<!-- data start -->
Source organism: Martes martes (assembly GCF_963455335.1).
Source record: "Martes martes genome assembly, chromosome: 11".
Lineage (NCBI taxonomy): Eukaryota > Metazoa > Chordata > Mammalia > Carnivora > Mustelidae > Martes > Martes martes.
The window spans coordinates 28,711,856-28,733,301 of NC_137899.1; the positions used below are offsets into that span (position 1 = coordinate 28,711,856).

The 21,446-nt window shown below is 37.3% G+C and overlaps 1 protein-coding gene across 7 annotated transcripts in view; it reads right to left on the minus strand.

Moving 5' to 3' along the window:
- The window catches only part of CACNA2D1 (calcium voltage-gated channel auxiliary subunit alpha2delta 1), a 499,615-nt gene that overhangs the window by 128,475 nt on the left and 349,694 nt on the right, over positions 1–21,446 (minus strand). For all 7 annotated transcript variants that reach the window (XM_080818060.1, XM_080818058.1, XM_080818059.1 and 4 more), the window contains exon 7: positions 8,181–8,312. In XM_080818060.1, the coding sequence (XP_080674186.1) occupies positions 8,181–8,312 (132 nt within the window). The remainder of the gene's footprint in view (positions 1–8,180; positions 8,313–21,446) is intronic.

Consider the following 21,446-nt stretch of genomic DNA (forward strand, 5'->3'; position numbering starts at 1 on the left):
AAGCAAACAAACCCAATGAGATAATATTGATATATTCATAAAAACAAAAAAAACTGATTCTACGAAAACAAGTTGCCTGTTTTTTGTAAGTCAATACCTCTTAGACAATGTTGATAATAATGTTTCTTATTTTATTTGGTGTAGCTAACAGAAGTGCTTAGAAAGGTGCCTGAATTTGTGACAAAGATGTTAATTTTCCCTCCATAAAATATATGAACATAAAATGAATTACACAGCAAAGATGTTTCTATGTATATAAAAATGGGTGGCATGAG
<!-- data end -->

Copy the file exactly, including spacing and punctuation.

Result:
Source organism: Martes martes (assembly GCF_963455335.1).
Source record: "Martes martes genome assembly, chromosome: 11".
Lineage (NCBI taxonomy): Eukaryota > Metazoa > Chordata > Mammalia > Carnivora > Mustelidae > Martes > Martes martes.
The window spans coordinates 28,711,856-28,733,301 of NC_137899.1; the positions used below are offsets into that span (position 1 = coordinate 28,711,856).

The 21,446-nt window shown below is 37.3% G+C and overlaps 1 protein-coding gene across 7 annotated transcripts in view; it reads right to left on the minus strand.

Moving 5' to 3' along the window:
- The window catches only part of CACNA2D1 (calcium voltage-gated channel auxiliary subunit alpha2delta 1), a 499,615-nt gene that overhangs the window by 128,475 nt on the left and 349,694 nt on the right, over positions 1–21,446 (minus strand). For all 7 annotated transcript variants that reach the window (XM_080818060.1, XM_080818058.1, XM_080818059.1 and 4 more), the window contains exon 7: positions 8,181–8,312. In XM_080818060.1, the coding sequence (XP_080674186.1) occupies positions 8,181–8,312 (132 nt within the window). The remainder of the gene's footprint in view (positions 1–8,180; positions 8,313–21,446) is intronic.

Consider the following 21,446-nt stretch of genomic DNA (forward strand, 5'->3'; position numbering starts at 1 on the left):
AAGCAAACAAACCCAATGAGATAATATTGATATATTCATAAAAACAAAAAAAACTGATTCTACGAAAACAAGTTGCCTGTTTTTTGTAAGTCAATACCTCTTAGACAATGTTGATAATAATGTTTCTTATTTTATTTGGTGTAGCTAACAGAAGTGCTTAGAAAGGTGCCTGAATTTGTGACAAAGATGTTAATTTTCCCTCCATAAAATATATGAACATAAAATGAATTACACAGCAAAGATGTTTCTATGTATATAAAAATGGGTGGCATGAG